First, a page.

• Board service is not driven by money or ego. More than half of directors (54%) say that their primary motivation for sitting on a corporate board is intellectual stimulation, 22% see board service as a way to keep engaged, and 17% indicate they simply want to give something back. Remuneration is low on the list.
  • There is a dichotomy between directors who believe it's appropriate to communicate about governance issues directly with shareholders and those who do not. Just over 30% say it's "very appropriate" to communicate about corporate governance issues, and about a quarter say the same about executive compensation and director nominations. But the same or slightly more say director communication about these three areas is "not appropriate."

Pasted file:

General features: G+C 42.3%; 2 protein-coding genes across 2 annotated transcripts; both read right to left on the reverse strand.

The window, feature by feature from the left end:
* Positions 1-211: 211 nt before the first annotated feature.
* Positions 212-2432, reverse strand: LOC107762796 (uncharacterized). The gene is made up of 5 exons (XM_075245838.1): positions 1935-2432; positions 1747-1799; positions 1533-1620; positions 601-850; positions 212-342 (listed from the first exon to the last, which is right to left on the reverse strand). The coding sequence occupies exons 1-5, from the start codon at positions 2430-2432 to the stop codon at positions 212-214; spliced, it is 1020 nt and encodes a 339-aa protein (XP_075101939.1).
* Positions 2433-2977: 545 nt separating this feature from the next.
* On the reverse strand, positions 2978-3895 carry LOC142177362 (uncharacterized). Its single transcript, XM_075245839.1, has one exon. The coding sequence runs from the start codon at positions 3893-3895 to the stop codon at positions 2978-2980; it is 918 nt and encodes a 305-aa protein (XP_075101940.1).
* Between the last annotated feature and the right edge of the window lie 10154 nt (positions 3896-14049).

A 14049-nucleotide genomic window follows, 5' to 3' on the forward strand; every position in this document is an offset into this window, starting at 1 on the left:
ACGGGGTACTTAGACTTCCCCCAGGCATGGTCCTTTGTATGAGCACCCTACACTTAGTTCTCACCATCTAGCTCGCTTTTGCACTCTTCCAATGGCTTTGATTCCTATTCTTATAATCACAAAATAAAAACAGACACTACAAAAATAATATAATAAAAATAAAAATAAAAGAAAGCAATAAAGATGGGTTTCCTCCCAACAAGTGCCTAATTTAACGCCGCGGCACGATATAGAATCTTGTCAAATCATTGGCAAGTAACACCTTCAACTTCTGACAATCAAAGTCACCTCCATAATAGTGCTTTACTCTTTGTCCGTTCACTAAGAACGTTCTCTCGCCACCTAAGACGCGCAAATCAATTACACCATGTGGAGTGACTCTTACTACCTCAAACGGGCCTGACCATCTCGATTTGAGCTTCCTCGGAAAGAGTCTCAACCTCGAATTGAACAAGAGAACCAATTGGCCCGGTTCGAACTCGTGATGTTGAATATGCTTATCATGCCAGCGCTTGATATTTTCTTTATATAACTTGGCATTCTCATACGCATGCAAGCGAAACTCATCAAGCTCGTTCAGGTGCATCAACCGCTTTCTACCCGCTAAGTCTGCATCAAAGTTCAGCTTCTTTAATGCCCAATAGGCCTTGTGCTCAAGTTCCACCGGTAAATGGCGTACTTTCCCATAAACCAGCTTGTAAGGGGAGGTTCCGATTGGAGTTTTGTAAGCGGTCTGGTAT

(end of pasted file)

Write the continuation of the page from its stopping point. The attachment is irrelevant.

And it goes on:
• Regarding communication with other stakeholders, nearly half of directors say their boards either have no policy or one that's not useful. Considering the increasing frequency of stakeholder interactions, it's not surprising that about one-quarter of those without such a policy believe there should be one.
  • Boards continue to take action in response to say on pay voting results (70%) but few actually reduced compensation (3%). Over one-half of directors say that it would take a negative shareholder vote of 30% or more to cause them to reconsider executive compensation.
  • The number of directors who believe there is a clear allocation of risk oversight responsibilities among the board and its committees (80%) improved over the prior year by 17 percentage points. Yet half of those who say that there is clarity reflected that it still could be improved.